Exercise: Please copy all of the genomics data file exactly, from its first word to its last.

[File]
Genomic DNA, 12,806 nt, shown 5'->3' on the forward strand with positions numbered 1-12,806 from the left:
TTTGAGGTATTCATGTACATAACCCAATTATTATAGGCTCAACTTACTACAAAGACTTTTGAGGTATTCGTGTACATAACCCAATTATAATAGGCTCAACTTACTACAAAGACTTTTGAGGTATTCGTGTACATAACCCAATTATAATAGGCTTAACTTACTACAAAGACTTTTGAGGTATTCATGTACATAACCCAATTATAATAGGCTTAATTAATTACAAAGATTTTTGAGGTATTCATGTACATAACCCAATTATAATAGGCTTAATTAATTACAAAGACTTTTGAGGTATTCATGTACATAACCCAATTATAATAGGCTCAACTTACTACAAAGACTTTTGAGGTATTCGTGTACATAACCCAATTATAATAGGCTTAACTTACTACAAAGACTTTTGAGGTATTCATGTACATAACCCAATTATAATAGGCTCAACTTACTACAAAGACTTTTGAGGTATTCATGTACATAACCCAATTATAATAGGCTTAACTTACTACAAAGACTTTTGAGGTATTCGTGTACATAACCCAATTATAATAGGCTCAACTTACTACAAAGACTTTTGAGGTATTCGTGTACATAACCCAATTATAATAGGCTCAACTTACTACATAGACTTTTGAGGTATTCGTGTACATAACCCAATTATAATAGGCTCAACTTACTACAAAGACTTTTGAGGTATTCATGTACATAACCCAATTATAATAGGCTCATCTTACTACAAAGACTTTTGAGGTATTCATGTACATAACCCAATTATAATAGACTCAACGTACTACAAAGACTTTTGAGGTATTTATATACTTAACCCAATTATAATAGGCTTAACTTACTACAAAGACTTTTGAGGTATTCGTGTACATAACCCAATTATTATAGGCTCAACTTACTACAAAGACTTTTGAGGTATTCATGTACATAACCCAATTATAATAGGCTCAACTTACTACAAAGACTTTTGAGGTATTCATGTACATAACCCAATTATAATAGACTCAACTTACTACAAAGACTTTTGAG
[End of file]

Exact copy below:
Genomic DNA, 12,806 nt, shown 5'->3' on the forward strand with positions numbered 1-12,806 from the left:
TTTGAGGTATTCATGTACATAACCCAATTATTATAGGCTCAACTTACTACAAAGACTTTTGAGGTATTCGTGTACATAACCCAATTATAATAGGCTCAACTTACTACAAAGACTTTTGAGGTATTCGTGTACATAACCCAATTATAATAGGCTTAACTTACTACAAAGACTTTTGAGGTATTCATGTACATAACCCAATTATAATAGGCTTAATTAATTACAAAGATTTTTGAGGTATTCATGTACATAACCCAATTATAATAGGCTTAATTAATTACAAAGACTTTTGAGGTATTCATGTACATAACCCAATTATAATAGGCTCAACTTACTACAAAGACTTTTGAGGTATTCGTGTACATAACCCAATTATAATAGGCTTAACTTACTACAAAGACTTTTGAGGTATTCATGTACATAACCCAATTATAATAGGCTCAACTTACTACAAAGACTTTTGAGGTATTCATGTACATAACCCAATTATAATAGGCTTAACTTACTACAAAGACTTTTGAGGTATTCGTGTACATAACCCAATTATAATAGGCTCAACTTACTACAAAGACTTTTGAGGTATTCGTGTACATAACCCAATTATAATAGGCTCAACTTACTACATAGACTTTTGAGGTATTCGTGTACATAACCCAATTATAATAGGCTCAACTTACTACAAAGACTTTTGAGGTATTCATGTACATAACCCAATTATAATAGGCTCATCTTACTACAAAGACTTTTGAGGTATTCATGTACATAACCCAATTATAATAGACTCAACGTACTACAAAGACTTTTGAGGTATTTATATACTTAACCCAATTATAATAGGCTTAACTTACTACAAAGACTTTTGAGGTATTCGTGTACATAACCCAATTATTATAGGCTCAACTTACTACAAAGACTTTTGAGGTATTCATGTACATAACCCAATTATAATAGGCTCAACTTACTACAAAGACTTTTGAGGTATTCATGTACATAACCCAATTATAATAGACTCAACTTACTACAAAGACTTTTGAG